In fine, we found an alphabetick and pictorial record, carefully cased up, buried deep in the earth, covered with a flat stone, with an oak tree one foot in diameter, growing over it, with every evidence that the senses can give that it has lain there as long as that tree has been growing. Strang took no part in the digging, but kept entirely away, from before the first blow was struck till after the plates were taken out of the case; and the sole inducement to our digging was our faith in his statement as a Prophet of the Lord, that a record would thus and there be found.

Aaron Smith, Jira B. Wheelan, J. M. Van Nostrand, Edward Whitcomb.” (1856 edition of the Book of the Law of the Lord pp. 250-252)



Our curiosity was sufficiently excited, to induce us to make ourself more fully acquainted with the circumstances and facts. For this end we visited the gentlemen alluded to as Seer and Prophet. We were cordially received, the plates were shown us, and we examined the spot from which they purport to have been taken.

The Prophet appears to us a very intelligent man devoid of any thing like enthusiasm: and so far as we could judge honest and earnest in all he said. The men who subscribe the statement are said to be among the most honest and intelligent, in the neighborhood; and take it all together it is something to stagger an ordinary credulity. the popular opinion will doubtless call it a humbug, so should we from the natural impulse of our mind, but when the testimony appears in opposition to such impulse, we are content to have no opinion about it. (Soupt. Tel. carried in the Voree Hearld p. 60.)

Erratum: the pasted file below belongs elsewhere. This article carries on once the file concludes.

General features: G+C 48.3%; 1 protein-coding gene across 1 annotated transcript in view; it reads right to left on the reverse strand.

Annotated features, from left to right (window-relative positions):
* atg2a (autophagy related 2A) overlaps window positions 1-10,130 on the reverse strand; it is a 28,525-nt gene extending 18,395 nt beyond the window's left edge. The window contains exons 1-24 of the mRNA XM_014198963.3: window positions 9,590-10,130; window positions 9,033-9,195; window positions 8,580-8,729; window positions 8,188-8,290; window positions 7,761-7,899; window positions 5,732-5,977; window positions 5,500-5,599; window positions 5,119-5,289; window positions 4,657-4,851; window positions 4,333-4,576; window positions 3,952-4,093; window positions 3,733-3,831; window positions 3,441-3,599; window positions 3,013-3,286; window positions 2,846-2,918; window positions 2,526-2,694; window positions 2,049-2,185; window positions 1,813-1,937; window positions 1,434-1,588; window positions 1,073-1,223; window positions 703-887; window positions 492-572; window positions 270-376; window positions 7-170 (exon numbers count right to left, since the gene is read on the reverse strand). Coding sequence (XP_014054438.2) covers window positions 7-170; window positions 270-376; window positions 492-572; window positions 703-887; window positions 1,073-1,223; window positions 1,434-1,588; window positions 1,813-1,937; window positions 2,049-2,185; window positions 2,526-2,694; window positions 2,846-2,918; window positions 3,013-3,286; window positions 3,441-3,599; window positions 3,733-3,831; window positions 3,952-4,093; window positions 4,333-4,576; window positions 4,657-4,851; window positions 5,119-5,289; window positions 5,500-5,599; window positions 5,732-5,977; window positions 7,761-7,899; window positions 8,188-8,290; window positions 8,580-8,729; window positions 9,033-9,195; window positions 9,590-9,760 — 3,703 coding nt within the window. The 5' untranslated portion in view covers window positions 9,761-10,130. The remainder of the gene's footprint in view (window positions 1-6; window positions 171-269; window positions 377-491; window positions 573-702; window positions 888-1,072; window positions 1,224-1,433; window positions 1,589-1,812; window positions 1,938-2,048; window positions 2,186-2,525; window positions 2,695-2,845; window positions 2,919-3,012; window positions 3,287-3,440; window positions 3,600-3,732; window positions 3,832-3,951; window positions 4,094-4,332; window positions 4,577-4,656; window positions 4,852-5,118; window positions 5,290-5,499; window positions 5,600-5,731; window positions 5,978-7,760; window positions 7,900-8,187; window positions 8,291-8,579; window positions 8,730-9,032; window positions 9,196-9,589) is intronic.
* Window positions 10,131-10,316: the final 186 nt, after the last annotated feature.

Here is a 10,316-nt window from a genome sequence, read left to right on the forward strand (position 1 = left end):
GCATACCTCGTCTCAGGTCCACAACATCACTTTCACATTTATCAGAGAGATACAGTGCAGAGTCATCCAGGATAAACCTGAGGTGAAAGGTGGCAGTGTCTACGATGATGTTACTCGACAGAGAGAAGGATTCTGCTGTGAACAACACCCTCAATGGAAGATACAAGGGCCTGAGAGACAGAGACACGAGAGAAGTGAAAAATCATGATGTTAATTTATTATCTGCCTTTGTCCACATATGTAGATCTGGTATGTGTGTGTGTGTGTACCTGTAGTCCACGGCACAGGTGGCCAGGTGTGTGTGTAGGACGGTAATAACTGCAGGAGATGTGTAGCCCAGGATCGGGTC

You have frequently heard both myself and each of the four witnesses of that transaction detail the facts and circumstances. Allowing this testimony to be in any sense true, no one can get over the fact that I was guided and assisted therein by revelation and the power of God.” Have these men receded from their testimony? No. True, two or three of them have departed from the faith but they still give the same testimony in regard to that transaction. As men engaged in the work of God, they testified to a set of facts which you admit (if credible) proves me a prophet. As enemies of that cause and anxiously endeavoring to overthrow the same work of God, they still tell the same story of that matter. Is not the testimony Of an enemy in our favor as good as that of a friend? When the plates were obtained it was a common saving that if the witnesses had not been believers in me the world would be bound to receive their testimony. The facts in the obtaining those plates were independent substantive facts TANGIBLE TO THE NATURAL SENSES, and the witnesses have shown a certain integrity worthy of respect in giving the same testimony, both when it makes for and when it makes against themselves. If their apostacy does not strengthen, it certainly does not weaken their testimony. The conclusion from those facts that I am a seer and revelator is a mere matter of reason, not of testimony. When they depart from that, they show weakness of intellect rather titan want of integrity. A very honest man may be a bad reasoner, but you will take the facts from him, and you have drawn your conclusions by saying, “allowing this testimony to be in any sense true, no one can get over the fact that I was guided and assisted therein by revelation and the power of God.” (Zion’s Reveille. VOL. 2. September 9, 1847 No. 25.)

To view a facsimile of the Voree Plates see: